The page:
This study is about a less common but severe form of cancer known as Diffuse Large B-Cell Lymphoma (DLBCL). It is testing if a new medication called epcoritamab, given with a mix of other commonly used cancer medicines, can help control the disease better. These other medicines include rituximab, cyclophosphamide, doxorubicin hydrochloride, vincristine, and prednisone, which are often collectively referred to as R-CHOP. The study includes about 900 adults from around the world who have recently been diagnosed with this type of lymphoma. They will be split into two groups. One group will get epcoritamab with R-CHOP and then continue with epcoritamab. The other group will get R-CHOP followed by rituximab. Doctors will carefully watch for changes in the disease and for any side effects. There will be many checks on health, including medical exams, blood tests, questionnaires, and monitoring of any side effects.

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  • Assessing imatinib inhalation therapy for pulmonary arterial hypertension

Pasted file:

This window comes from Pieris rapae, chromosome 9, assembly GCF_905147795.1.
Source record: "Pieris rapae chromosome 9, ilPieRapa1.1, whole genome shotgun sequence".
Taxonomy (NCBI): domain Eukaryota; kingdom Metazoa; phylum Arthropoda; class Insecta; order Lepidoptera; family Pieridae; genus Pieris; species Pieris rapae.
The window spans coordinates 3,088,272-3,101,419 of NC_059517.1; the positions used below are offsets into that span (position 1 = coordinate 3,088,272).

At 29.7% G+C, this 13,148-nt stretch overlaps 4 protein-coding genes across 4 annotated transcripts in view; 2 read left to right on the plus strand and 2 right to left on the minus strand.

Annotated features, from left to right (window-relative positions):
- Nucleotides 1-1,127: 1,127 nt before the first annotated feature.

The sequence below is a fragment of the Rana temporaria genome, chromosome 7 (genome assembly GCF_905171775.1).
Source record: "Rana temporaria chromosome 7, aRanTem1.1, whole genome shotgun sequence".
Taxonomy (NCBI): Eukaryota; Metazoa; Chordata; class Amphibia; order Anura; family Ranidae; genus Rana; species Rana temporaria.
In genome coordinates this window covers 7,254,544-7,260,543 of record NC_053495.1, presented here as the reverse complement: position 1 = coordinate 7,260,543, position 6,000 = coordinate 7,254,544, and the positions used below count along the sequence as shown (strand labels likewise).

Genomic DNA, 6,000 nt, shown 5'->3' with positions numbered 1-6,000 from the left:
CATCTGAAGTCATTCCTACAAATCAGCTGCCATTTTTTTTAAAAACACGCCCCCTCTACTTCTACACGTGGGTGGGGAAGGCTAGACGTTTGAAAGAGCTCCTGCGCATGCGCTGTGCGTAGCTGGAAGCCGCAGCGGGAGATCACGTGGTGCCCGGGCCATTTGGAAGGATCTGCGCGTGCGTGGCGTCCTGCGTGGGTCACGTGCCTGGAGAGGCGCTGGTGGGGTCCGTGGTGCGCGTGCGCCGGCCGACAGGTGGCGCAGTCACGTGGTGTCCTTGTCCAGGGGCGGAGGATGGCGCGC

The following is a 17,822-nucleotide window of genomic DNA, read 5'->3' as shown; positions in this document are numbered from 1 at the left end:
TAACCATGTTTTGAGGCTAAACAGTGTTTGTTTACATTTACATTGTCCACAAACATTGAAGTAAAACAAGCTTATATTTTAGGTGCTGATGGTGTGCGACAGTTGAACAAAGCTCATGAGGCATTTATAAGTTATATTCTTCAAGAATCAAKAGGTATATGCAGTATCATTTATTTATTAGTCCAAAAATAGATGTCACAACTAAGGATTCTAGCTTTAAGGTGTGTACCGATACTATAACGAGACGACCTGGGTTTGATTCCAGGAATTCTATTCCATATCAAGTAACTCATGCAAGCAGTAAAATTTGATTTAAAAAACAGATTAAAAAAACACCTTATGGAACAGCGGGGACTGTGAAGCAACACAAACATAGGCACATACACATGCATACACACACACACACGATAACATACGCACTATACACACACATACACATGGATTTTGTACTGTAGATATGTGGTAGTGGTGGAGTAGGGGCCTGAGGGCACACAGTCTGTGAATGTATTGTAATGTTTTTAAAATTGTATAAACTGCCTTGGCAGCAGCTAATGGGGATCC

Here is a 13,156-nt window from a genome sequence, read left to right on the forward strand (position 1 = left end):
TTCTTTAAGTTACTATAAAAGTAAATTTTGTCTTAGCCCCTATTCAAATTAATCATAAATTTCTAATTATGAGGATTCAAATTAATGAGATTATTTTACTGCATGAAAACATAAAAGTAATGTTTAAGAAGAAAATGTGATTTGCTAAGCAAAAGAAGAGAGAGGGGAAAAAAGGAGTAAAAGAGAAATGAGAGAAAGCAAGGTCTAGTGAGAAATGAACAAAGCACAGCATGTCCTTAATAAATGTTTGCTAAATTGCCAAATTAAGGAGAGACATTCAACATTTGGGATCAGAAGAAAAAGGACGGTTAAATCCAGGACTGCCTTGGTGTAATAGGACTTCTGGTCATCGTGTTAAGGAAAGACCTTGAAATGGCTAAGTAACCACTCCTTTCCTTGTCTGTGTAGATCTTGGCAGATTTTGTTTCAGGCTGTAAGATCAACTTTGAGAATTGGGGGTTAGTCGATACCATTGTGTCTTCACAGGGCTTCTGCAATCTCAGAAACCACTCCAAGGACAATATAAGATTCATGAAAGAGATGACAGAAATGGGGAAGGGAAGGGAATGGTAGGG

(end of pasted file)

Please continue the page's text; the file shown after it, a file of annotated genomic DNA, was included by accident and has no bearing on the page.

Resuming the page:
This clinical study aims to evaluate the safety and efficacy of an inhaled treatment called imatinib (AV-101) for patients with Pulmonary Arterial Hypertension (PAH). The trial is divided into two parts: Phase 2b and Phase 3. In Phase 2b, researchers will test three doses of AV-101 to identify the optimal dose for Phase 3. They will check this by measuring the resistance of the lung vessels — less resistance means the medicine is working. In the following Phase 3, the primary outcome will be the change in the 6-minute walk distance after 24 weeks of treatment compared to a placebo. Participants must be between 18 and 75 years old, have a diagnosis of PAH, and meet specific criteria regarding their disease severity and concomitant therapy.

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  • Testing a new combination therapy with Divarasib for advanced lung cancer